Annual SMPTE Conclave Tackles Current Questions, Outlines Potential Future
Discussions range from enhancements in the cloud to large-scale ST 2110 deployments
Meeting in Los Angeles for the second consecutive year, the SMPTE Technical Conference and Exhibition once again plowed the trenches of nitty-gritty technology, dissecting such subjects as ATSC 3.0, 8K, and improved security measures.
Patrick Griffis, VP, technology, Office of the CTO, Dolby Laboratories, welcomed attendees to his first conference as SMPTE president.
“SMPTE’s mission,” he said, “is to drive the quality and evolution of motion pictures, television, and professional media. Our conference is one of the ways society offers education, so that we can stay ahead of emerging technologies and receive cutting-edge information that can be used to advance our expertise.
Headlining the event was the opening keynote presentation featuring Jim Helman, CTO, MovieLabs, and a subsequent conversation with Mark Turner, president, Entertainment Technologists.
Through a Crystal Ball: Keynote Defines the Path Ahead
The future can only be predicted, but, based on practices currently being used, the community can concoct educated approximations and hypothesize scenarios of what tomorrow will look like. Helman alluded to the ways technology is constantly changing and promises no period of rest, according to his research into what to expect over the next 10 years. He cited the use of real-time engines and updates to the cloud to allow easier accessibility as pointing the way toward 2030.
“Our goal is to always enable better storytelling and see that live-scale distribution is preserved,” he said. “All of these [innovations] are coming together to create a transitional point where we have an opportunity to shape the future of production in a way that benefits the entire community.”
His research included input from high-profile movie studios that have a global impact: Walt Disney Studios, Universal Studios, Warner Brothers, and Paramount. With their help, he said, this preliminary study is only the start of an effort that will need participation from the entire industry.
“This is not something that we will be able to do on our own,” he noted. “We need to engage with the whole community in order to get there, and that includes studios, postproduction and video-effects houses, tool vendors, and cloud platforms. [This study] is a pulpit for the industry to move things forward.”
Progress on ATSC 3.0, 8K, HDR, and Other Formats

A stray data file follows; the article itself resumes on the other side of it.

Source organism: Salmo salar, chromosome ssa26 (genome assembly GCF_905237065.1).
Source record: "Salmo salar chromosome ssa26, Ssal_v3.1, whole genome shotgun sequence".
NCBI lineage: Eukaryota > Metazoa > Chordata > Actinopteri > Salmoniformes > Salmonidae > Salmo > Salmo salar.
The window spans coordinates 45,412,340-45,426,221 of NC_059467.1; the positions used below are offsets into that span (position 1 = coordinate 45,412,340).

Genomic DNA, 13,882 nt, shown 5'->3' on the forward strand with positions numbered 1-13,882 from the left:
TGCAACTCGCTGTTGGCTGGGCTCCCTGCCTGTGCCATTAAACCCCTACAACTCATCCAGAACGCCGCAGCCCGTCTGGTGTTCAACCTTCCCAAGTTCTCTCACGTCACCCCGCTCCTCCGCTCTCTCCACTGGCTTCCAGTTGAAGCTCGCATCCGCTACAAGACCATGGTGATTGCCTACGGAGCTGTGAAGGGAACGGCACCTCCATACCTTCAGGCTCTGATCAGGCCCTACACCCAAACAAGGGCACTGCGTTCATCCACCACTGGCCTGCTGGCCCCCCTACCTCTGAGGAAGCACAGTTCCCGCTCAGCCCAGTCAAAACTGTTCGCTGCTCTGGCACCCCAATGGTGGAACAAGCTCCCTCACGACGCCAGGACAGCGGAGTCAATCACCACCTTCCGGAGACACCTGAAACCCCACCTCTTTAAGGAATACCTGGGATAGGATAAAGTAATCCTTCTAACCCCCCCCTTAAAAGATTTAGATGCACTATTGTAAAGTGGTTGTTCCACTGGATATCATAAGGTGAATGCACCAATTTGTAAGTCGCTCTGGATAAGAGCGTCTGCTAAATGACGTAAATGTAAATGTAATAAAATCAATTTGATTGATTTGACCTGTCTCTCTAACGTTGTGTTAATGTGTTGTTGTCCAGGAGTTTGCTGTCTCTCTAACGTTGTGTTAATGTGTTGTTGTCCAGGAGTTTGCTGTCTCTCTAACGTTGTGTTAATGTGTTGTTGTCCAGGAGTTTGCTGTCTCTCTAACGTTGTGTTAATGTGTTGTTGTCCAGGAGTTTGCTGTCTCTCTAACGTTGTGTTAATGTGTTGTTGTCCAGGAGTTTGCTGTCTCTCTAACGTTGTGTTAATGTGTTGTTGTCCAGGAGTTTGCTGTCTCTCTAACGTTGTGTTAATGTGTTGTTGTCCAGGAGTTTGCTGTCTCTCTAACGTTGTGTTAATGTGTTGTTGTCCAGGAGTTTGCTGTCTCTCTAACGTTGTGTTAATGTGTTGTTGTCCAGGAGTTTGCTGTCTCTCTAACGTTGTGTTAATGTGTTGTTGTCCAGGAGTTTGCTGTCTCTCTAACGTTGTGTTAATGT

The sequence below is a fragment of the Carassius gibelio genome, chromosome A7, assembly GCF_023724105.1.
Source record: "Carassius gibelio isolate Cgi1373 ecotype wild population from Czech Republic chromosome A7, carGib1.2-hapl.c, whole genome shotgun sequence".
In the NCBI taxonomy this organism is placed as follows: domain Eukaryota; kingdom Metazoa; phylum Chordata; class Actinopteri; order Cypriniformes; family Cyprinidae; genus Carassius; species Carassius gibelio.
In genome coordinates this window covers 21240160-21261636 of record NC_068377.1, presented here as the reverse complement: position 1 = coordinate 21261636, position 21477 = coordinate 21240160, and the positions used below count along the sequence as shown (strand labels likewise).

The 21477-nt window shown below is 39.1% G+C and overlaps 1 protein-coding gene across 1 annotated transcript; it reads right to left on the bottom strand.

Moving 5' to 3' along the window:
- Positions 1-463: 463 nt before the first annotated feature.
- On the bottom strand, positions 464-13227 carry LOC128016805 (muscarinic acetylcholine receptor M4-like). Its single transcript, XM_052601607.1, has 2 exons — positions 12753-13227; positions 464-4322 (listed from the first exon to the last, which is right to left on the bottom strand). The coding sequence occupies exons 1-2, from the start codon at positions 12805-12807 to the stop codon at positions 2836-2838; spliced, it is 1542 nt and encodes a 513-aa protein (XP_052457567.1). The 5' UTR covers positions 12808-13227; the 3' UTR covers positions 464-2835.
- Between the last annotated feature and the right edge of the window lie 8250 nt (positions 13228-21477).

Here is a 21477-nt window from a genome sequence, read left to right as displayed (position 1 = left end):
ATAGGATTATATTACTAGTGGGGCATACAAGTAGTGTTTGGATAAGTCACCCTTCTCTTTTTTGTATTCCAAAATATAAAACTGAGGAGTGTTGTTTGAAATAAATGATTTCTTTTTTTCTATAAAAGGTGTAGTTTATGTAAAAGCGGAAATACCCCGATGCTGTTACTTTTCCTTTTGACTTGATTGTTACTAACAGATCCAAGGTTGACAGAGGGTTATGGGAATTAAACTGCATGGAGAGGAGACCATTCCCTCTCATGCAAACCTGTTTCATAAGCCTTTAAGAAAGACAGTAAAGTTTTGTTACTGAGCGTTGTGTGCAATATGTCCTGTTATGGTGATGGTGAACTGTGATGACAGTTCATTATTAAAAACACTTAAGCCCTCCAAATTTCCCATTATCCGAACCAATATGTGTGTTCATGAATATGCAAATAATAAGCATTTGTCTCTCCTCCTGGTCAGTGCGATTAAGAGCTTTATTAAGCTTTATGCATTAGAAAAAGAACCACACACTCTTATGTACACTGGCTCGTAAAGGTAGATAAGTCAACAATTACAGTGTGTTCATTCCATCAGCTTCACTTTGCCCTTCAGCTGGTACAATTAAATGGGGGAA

After Monday’s SMPTE Symposium, Program Committee Co-Chairs Thomas Edwards and Sara Kudrle previewed a full schedule of white papers, presentations, and panel discussions delving into the nuances of major tech trends.
The rest of Tuesday’s slate led off with the Making It Real track, which was all about ST 2110 and offered talks on securing ST 2059-2 PTP networks, AMWA IS-07, and how to deploy the standard in a large-scale IP live-production facility. Near day’s end, another track examined how the cloud is altering transcoding, media-creation platforms, and retransmission protocols.
On Wednesday, the top of the day’s agenda was jam-packed with all things security and how to better protect ST 2110 systems. Later, ATSC 3.0 was the focus, with discussions on OTT’s ability to match the quality of linear broadcast, where IP fits in a single-frequency network, and a breakdown of an ATSC 3.0 delivery network.
In a more cinematic vein, Thursday’s program kicked off with an out-of-this-world presentation. Noting the 50th anniversary of the lunar landing, creatives reflected on the shot choices implemented in the recent Apollo 11 documentary and how footage shot in 1969 was restored to appease a modern viewing audience.
A highlight of the astronomical portion of the day came with a successful test of streaming capabilities from space. In a collaboration between AWS and NASA, the deployment enables high-quality live video transport via resources up in the cloud. The proof of concept marked the first time that cloud resources were used in this way.
At the end of the final day, Apple co-founder and industry legend Steve Wozniak was on hand to introduce the newest class of SMPTE Fellows during the SMPTE Awards Gala.
Vendors and Manufacturers on the Exhibit Floor
As attendees participated in the think tank of sessions, more than 80 tech vendors showcased equipment that could not only improve the conditions of their broadcasts but also help solve some of the problems discussed. Along with these vendors, SMPTE offered a booth named “2L-4K-8K Can You See the Difference?,” inviting visitors to try to distinguish the characteristics that set each resolution apart from the others.